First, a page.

Story and photos by Betsy Arnett
Larry Hardesty began cutting grass at the cemetery next to Stone’s Chapel when he was thirteen years old. Fifty some years later, he is cutting the cemetery’s grass again. However, his pay has dropped considerably. Back in 1960, he received $8. Today, as president of the Stone’s Chapel Memorial Association, he does it for free.
“The gas for the mower costs more than I got paid back then,” Larry laughs.
In the late 1950s, the cemetery was in rough shape. According to Larry, it was covered in berry vines and even had a couple of locust trees growing up between headstones. The cemetery was a “community cemetery,” made up of mostly family plots. The families, who were not necessarily members of Stone’s Chapel Presbyterian Church, were responsible for maintaining the cemetery. As families died off or folks left the area, the cemetery fell into disrepair.
To care for the cemetery, M.W. Jones and several other remaining family members formed the Clarke County Cemetery Association in 1958. At the time, several plots were surrounded by wrought iron fences. Most of the families agreed to sell the fences and donate the money to the Cemetery Association. Today, the only plot with its original wrought iron fence is the Jones family plot.
Larry became president of the Cemetery Association in 1993, when his father who had been president for many years, passed away.
Stone’s Chapel Presbyterian Church closed in 2000 and, over the next several years, the building began to deteriorate. One day in 2009, Larry met with the guy who then cut the cemetery grass to discuss removing some brush. “We were standing in front of the Chapel,” Larry remembers. “I looked up through one of the tower windows and thought, ‘I never noticed that ceiling was blue.’ I realized I wasn’t looking at a ceiling. It was sky. The tower roof was missing!”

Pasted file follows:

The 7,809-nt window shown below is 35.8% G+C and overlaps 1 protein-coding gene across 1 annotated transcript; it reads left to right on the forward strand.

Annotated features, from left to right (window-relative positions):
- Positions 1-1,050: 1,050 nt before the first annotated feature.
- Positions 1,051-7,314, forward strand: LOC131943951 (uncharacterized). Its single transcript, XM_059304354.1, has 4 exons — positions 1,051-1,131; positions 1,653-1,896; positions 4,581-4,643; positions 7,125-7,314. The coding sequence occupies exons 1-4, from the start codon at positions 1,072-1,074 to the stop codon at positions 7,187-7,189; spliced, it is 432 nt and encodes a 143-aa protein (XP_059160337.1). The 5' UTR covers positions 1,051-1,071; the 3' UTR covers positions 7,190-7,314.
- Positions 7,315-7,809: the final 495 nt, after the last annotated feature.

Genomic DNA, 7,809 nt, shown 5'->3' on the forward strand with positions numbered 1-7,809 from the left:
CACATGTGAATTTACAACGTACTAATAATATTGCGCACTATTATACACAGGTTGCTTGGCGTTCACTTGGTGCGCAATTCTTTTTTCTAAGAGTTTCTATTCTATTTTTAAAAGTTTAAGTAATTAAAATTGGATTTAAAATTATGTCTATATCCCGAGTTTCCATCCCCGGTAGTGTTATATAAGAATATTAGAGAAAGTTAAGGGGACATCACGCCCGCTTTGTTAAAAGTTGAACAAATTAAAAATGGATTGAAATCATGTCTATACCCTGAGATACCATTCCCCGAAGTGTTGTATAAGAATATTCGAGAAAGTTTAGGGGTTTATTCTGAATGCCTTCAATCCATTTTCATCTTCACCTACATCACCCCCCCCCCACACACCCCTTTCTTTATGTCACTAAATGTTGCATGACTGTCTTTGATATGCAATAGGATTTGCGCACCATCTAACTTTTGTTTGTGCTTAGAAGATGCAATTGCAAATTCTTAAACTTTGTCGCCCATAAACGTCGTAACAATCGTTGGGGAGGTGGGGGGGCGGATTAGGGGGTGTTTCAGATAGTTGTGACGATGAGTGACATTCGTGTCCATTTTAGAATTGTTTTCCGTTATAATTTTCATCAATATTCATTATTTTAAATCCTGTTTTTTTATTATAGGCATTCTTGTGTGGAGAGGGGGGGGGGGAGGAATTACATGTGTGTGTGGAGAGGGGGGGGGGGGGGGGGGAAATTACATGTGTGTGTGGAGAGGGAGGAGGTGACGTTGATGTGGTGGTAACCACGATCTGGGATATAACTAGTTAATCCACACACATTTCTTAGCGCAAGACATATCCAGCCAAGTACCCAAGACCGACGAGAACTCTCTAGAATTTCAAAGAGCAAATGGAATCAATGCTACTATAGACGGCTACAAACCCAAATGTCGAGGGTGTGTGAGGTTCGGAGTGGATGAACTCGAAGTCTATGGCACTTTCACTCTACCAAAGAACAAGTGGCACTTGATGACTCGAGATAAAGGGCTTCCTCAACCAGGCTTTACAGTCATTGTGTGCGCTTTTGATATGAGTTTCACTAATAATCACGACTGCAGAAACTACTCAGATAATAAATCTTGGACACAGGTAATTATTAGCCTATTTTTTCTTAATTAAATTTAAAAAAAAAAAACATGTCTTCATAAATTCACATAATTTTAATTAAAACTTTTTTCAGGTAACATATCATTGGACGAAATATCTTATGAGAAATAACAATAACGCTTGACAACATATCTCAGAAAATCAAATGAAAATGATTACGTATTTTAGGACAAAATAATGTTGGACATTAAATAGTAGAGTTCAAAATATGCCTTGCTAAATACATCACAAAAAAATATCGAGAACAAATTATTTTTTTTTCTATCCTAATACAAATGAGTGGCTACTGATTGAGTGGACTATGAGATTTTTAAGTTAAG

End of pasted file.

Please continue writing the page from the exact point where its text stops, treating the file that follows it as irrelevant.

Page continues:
Larry called the Shenandoah Presbytery office in Harrisonburg the next day. Using money remaining in Stone’s Chapel Presbyterian Church accounts, the Presbytery reroofed the tower and made other repairs, including treating the floors for powder
When the church first closed, the Presbytery had offered it to the Cemetery Association, but wanted to put too many restrictions on the property’s use. After the Cemetery Association turned them down, they put the property up for sale but had no takers. In 2010, Reverend Thomas Rhine, the Presbytery’s representative, approached Larry with a proposal. If Larry could form a nonprofit organization with an endowment fund sufficient to care for the Chapel, the Presbytery would give them the Chapel, no strings attached. The Cemetery Association was dissolved, its remaining assets transferred, and Stone’s Chapel Memorial Association was born.
“I thought once we got the nonprofit formed, transferring ownership would be quick and simple,” Larry recalls. Unfortunately, that wasn’t the case. The only deed recorded for the Chapel was in 1793, when Jacob Stone and his wife Barbara conveyed the property jointly to the “trustees of the Lutheran and Calvinist societies.”